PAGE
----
Dog Bee Stings
Dog Bee Stings
Every dog loves to run around and play outside. There are lots of grass, flowers and other interesting things for them to sniff and explore. But danger lurks amongst the flowers in the form of insects that sting. The most common of these are bees. While most are innocuous, with some irritation and swelling accompanied by redness, others can cause severe problems for your dog. This is especially true if the sting is in the head and neck area or if the bee sting is causing swelling which can block airways.
Your dog is very likely to bark or yelp when the bee stings. They will also attempt to rub the affected area in the grass to relieve the pain. If their nose becomes swollen it is time to take action.
When to Worry
• If you notice difficulty with movement
• Any major inflammation, especially when it moves away from the sting to other parts of the body
• Weakness or Dog Lethargy
• Exhibits any difficulty swallowing
• Excessive vocalization
• If your dog “faints” it is possible that the sting is mimicking a seizure.
It is important to observe your dog closely for the next day. This is especially true if your dog has only one bee sting. If your dog was attacked by a swarm of bees, immediately take your dog to the veterinarian. Any swelling in the neck or face needs professional treatment. It should be prompt. If your dog is stung in the evenings or on weekends, you may have to call an emergency clinic for prompt care.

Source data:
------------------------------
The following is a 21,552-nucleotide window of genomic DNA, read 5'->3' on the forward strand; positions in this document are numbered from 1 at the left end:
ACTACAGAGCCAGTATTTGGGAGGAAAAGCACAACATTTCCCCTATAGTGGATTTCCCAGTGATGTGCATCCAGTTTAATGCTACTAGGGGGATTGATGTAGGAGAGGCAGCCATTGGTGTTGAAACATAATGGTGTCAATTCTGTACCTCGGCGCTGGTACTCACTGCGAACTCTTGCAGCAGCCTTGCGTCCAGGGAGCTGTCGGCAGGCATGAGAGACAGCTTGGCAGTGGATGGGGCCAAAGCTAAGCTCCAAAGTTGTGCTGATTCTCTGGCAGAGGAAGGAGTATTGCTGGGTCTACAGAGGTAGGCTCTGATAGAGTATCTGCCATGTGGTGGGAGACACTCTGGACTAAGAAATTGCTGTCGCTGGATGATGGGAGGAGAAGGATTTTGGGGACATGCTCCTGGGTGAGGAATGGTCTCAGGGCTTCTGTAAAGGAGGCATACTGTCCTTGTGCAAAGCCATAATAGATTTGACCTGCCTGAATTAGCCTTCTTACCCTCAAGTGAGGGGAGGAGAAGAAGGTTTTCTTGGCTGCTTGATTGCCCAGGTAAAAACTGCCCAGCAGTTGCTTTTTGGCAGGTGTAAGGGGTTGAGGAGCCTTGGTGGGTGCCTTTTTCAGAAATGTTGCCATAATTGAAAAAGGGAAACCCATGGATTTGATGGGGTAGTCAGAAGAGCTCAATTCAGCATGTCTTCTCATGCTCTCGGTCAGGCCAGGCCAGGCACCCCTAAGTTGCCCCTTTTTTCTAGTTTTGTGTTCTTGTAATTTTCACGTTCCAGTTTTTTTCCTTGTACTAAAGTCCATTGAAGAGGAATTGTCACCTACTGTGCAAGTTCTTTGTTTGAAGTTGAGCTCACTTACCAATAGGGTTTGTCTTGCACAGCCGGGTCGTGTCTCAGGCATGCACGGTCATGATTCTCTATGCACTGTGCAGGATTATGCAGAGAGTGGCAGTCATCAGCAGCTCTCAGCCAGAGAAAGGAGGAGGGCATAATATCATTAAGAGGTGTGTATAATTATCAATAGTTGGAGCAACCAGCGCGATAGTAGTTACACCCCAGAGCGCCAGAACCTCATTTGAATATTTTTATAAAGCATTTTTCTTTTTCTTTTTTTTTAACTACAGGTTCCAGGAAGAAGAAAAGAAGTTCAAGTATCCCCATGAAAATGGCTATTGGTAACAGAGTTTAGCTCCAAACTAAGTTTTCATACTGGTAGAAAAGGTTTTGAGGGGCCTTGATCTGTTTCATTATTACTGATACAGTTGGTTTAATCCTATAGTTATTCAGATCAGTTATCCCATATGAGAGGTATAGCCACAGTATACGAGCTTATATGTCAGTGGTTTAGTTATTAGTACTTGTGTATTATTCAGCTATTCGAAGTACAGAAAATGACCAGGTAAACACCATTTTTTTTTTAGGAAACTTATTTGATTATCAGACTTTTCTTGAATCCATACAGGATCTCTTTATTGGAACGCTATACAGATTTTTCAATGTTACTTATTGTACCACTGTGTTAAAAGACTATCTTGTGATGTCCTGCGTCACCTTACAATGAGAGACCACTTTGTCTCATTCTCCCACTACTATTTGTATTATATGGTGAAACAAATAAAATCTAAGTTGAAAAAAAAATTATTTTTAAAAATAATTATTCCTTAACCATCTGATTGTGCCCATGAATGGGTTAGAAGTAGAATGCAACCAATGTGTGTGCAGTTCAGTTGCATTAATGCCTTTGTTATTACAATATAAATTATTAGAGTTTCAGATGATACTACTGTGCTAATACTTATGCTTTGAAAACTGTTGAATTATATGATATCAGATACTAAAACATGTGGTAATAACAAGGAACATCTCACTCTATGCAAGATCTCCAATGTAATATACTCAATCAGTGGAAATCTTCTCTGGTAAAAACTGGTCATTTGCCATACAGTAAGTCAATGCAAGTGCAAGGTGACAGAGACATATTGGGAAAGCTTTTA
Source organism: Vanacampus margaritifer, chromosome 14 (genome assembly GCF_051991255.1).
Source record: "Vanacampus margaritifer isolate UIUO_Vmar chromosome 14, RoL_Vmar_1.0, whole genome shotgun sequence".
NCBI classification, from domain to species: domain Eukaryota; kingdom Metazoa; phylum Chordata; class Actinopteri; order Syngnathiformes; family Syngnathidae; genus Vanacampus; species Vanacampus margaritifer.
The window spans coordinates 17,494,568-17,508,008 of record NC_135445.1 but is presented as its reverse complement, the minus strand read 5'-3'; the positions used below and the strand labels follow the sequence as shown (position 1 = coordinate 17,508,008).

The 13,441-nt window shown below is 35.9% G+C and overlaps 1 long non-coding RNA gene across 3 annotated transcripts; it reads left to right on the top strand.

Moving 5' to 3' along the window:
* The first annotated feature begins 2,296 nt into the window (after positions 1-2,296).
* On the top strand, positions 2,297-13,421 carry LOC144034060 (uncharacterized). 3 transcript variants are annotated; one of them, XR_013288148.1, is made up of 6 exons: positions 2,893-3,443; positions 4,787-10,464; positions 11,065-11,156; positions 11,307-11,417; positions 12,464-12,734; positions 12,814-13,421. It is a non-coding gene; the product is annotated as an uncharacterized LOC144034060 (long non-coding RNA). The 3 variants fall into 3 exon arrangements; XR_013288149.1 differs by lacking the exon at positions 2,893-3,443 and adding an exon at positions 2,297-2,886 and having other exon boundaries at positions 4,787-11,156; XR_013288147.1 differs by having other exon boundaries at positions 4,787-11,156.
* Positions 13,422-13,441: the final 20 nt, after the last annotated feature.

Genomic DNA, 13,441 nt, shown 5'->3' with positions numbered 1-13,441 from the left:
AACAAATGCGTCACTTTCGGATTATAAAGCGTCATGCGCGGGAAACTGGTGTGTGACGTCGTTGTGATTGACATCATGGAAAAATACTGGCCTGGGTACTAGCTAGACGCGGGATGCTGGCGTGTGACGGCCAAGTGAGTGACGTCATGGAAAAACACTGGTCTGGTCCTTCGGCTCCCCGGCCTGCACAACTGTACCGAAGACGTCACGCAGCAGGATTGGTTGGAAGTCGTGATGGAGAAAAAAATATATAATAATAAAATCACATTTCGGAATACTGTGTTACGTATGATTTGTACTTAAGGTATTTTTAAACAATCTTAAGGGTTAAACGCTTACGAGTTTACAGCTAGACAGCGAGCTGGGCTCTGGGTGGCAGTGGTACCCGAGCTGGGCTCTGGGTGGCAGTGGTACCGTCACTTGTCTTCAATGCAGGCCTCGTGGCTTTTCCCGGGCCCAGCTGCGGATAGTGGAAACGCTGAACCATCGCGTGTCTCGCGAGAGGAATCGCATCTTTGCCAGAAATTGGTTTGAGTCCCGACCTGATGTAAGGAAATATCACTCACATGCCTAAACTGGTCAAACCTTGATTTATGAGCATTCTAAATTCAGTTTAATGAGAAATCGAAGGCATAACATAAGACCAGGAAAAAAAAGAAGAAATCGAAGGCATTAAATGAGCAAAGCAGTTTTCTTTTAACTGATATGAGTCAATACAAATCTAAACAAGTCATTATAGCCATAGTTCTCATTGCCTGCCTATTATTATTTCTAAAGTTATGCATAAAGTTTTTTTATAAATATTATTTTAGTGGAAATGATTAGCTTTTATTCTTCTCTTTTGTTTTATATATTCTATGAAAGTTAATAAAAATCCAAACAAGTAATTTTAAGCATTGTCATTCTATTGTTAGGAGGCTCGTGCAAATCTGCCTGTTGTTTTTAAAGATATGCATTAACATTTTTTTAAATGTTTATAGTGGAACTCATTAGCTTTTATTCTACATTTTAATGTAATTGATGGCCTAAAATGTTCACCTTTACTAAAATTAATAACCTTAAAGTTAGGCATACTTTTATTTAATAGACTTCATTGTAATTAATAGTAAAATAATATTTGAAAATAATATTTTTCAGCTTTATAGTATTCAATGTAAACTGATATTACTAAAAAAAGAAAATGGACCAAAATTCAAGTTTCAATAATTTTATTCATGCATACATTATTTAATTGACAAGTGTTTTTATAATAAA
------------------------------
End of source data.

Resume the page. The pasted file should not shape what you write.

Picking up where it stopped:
Your vet may administer steroids, adrenalin or antihistamines to your dog. This will help with any Dog Allergies, the allergic reactions and breathing difficulties. If the throat begins swelling, it may be necessary to give some respiratory support. Intravenous fluids may be administered if there was a swarm attack.
At Home Care
Your veterinarian may order some oral medications to comfort your dog and ease the pain and itching. Observe for any delayed reactions. By observing your dog closely, you will notice any specific changes in their condition. It is always possible that there may have been more than one bee sting on their body. Certain areas of the body, such as the neck and throat, may react differently than a bee sting on their back.
There may be some swelling in irritation at the site of the sting. It is possible that you can see the stinger in the skin. If so, try to remove it by scraping with your finger nail or a butter knife. Do not try to pull it out, as this will cause more toxins to enter your dog’s body. The natural defenses of the body will push it out as hair grows.
Natural Remedies for Bee Stings
Many people prefer to soothe the pain with homeopathic or herbal remedies rather than with chemical medication. Some that you can use are Hamamelis virginianum which is a very soothing remedy for the skin. For burning on the skin calendula officinalis will calm and sooth burning. Melissa officinalis will also help with irritated skin and is especially helpful with bee stings and Dog Bug Bites. These remedies are topical and should not be taken internally.